The Vertical Crossbelt Sorter, Lithium-Ion Powered Forklifts, eCommerce Fraudsters, Record Job Openings, & Big Logistics Acquisitions
Vertical crossbelt sorter – Inside Logistics
New MX018V Vertical Crossbelt Sorter from Interroll is faster and longer than its predecessor
nterroll’s new MX018V Vertical Crossbelt Sorter is faster and longer than its predecessor. The new sorter can move up to 14,000 unit loads per hour with goods weighing up to 35 kg. It is designed primarily for courier and parcel service providers, e-commerce providers and logistics service providers. Around 500 sorters from Interroll are already in use worldwide at companies such as Amazon, DHL, FedEx, UPS, Hugo Boss, Inditex (ZARA), Zalando, Swiss Post, Austrian Post and China Post.
Forktruck with integrated lithium-ion power – Inside Logistics
Yale Materials Handling Corporation announces the launch of its new ERC050-060VGL series
Yale Materials Handling Corporation has launched the ERC050-060VGL series, a 5,000 to 6,000-pound capacity cushion tire lift truck. The ERC-VGL is designed around a fully integrated, space-saving lithium-ion battery pack. It offers zero emissions during operation and no off-gassing required during the charging process. Yale also offers a pneumatic model, the ERP-VLL, as well as a 15,500 to 19,000 pounds option.
Amazon, Walmart and others are targets of ‘item not received’ fraud, which surged during pandemic
Retailers say they are seeing a sharp increase in a type of return fraud. Consumers claim they never received their online orders even though they did. The practice, known as “item not received” fraud, took off during the pandemic. In some cases, consumers are hiring professional fraudsters, who market their services on social media. Retailers report a 33% jump in “item not received” abuse over the past 12 months.
Amazon drivers now take pictures of packages when they drop them off, making it harder to claim non-receipts. Some retailers require customers to fill out an affidavit when items don’t arrive. The goal is to slow down the refund process and deter bad actors, retailers say. Fraudsters can get refunds by getting customers to send back items that didn’t arrive. Some chains are considering having customers fill out a police report for missing items.
“Certification of nondelivery is less harsh,” Under Armour’s digital fraud manager says. The number of professional refunders has grown so much that the competition is driving down prices.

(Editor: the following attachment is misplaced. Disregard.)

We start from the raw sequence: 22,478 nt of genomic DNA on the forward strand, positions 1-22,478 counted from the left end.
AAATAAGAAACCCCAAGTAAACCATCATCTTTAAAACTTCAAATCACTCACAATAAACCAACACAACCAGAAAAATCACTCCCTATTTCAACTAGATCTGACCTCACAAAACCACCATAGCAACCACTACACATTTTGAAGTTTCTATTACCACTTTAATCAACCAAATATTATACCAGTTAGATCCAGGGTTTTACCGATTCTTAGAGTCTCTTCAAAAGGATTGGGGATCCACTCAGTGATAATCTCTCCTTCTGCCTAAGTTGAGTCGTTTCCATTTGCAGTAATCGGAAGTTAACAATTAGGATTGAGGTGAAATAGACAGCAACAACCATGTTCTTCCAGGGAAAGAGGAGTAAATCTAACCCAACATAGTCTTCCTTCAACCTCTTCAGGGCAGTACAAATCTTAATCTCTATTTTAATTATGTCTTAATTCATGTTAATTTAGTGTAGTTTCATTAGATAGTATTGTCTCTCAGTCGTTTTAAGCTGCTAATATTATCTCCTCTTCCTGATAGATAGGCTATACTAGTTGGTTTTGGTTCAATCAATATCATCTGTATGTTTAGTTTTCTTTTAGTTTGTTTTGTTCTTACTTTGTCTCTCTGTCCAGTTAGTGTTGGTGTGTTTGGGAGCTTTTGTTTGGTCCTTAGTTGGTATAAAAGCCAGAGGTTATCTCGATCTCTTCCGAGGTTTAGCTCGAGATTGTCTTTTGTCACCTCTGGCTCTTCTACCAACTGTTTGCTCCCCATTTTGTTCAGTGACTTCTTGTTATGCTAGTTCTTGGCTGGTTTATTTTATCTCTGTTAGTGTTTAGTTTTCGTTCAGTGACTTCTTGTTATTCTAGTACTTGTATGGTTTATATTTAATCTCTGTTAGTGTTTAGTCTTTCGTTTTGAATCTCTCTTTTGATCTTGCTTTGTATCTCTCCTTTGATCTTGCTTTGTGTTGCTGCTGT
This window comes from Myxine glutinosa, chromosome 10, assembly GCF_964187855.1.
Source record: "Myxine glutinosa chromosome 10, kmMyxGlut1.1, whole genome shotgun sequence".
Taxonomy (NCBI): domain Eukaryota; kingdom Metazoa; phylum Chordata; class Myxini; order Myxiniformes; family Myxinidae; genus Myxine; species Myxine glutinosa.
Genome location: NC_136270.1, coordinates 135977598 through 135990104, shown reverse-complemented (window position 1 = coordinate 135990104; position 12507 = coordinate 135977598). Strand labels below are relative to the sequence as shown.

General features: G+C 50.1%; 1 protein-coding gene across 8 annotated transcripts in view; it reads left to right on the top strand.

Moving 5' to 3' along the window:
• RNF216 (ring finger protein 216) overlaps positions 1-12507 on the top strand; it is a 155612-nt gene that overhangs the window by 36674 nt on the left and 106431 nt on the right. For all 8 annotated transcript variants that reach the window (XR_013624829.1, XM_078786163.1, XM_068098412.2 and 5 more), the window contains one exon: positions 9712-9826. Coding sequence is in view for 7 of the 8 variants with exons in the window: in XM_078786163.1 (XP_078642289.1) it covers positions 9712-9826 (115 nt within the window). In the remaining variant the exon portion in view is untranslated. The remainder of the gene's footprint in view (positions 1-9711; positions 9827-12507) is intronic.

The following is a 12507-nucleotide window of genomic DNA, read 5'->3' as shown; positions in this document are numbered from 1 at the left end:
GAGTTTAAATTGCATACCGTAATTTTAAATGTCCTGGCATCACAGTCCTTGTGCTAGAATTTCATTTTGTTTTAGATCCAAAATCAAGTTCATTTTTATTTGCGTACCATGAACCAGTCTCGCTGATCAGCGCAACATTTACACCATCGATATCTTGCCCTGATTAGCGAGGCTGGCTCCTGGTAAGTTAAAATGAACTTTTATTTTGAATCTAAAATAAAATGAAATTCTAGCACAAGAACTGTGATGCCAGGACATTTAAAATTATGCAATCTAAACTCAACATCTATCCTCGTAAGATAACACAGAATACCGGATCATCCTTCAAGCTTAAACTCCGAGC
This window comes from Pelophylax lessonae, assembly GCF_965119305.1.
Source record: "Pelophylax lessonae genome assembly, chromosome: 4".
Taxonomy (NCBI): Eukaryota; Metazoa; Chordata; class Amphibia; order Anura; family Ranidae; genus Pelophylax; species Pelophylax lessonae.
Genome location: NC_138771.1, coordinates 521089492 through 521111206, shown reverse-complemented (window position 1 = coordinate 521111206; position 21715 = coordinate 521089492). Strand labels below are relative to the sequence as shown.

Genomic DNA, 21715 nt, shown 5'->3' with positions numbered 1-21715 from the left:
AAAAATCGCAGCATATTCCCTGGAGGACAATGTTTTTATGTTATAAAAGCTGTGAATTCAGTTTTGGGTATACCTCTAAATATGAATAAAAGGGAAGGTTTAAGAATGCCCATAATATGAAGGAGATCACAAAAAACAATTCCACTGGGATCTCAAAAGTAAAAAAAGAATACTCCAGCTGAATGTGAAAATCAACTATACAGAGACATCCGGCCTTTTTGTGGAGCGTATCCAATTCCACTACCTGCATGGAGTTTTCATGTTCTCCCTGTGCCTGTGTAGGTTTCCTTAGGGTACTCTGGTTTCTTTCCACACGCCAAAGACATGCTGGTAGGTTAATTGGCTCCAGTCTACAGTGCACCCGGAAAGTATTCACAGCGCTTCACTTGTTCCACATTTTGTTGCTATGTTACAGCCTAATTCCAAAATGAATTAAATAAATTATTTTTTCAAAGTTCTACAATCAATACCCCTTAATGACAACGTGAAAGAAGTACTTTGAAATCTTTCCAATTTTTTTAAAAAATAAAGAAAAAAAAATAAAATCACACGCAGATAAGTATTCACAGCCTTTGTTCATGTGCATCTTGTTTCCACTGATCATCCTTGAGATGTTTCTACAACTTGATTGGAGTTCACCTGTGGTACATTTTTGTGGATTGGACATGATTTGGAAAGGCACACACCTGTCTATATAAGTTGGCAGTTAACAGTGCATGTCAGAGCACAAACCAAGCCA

Millions of Americans say they can’t find a job. Millions of employers say they can’t find workers. A reason for this mismatch is that people are leaving cities or industries where businesses need them most.
Companies say they have more than nine million jobs open that weren’t filled. Many workers moved during the pandemic and aren’t where jobs are available. 55% of job applicants want remote jobs, according to an online employment marketplace. The labor market is “not a market for shoes and pizzas,” expert says. Mismatch in the labor market is upending the usual relationship between unemployment and job openings.
Some Fed officials are now echoing those sentiments. Mismatch was the subject of intense debate inside the Federal Reserve after the 2008-2009 recession. The Fed’s leader, Jerome Powell, for now is sticking to a view that these disruptions are temporary. The number of job vacancies in the U.S. exceeds the number of unemployed people with experience in wholesaling, food services, finance and healthcare. Economists call it a “skills mismatch” that doesn’t line up with the needs of the marketplace.
Forage Bistro and Lounge in Driggs, Idaho, is short of workers. The small town doesn’t have the housing capacity to fill open roles. Forage recently raised wages an average of 25% from a year earlier for employees. It’s asking staffers to work overtime. Job openings are elevated in the South and Midwest, where unemployment rates are low.
Shortages, in other words, are specific to certain parts of the country. Some economists say high taxes also have driven people from states such as New York and California to low tax states. Companies looking to staff up may find better jobs that suit workers in the long run. The Flynn Restaurant Group is offering $100 to $250 bonuses to employees who refer prospective workers who are hired as delivery drivers. Federal Reserve officials are expecting the jobless rate to fall faster than it has.
May unemployment rates in states that set a September end to benefits were higher than states that ended benefits earlier. Prospective workers could be forced to move more aggressively in the months ahead as jobless benefits expire. The Federal Reserve will have a riddle to solve: Should it keep its low-interest rate policies in place longer
Companies aim to pull together logistics technology ‘from the hand scanner to the robot’
Zebra Technologies Corp. is buying warehouse automation startup Fetch Robotics Inc. for $290 million. The companies said the acquisition would help them integrate technology to connect human workers, tools like hand-held scanners and self-navigating robots. Retailers and logistics providers are increasingly looking to automation to make warehousing operations more efficient in a tight labor market.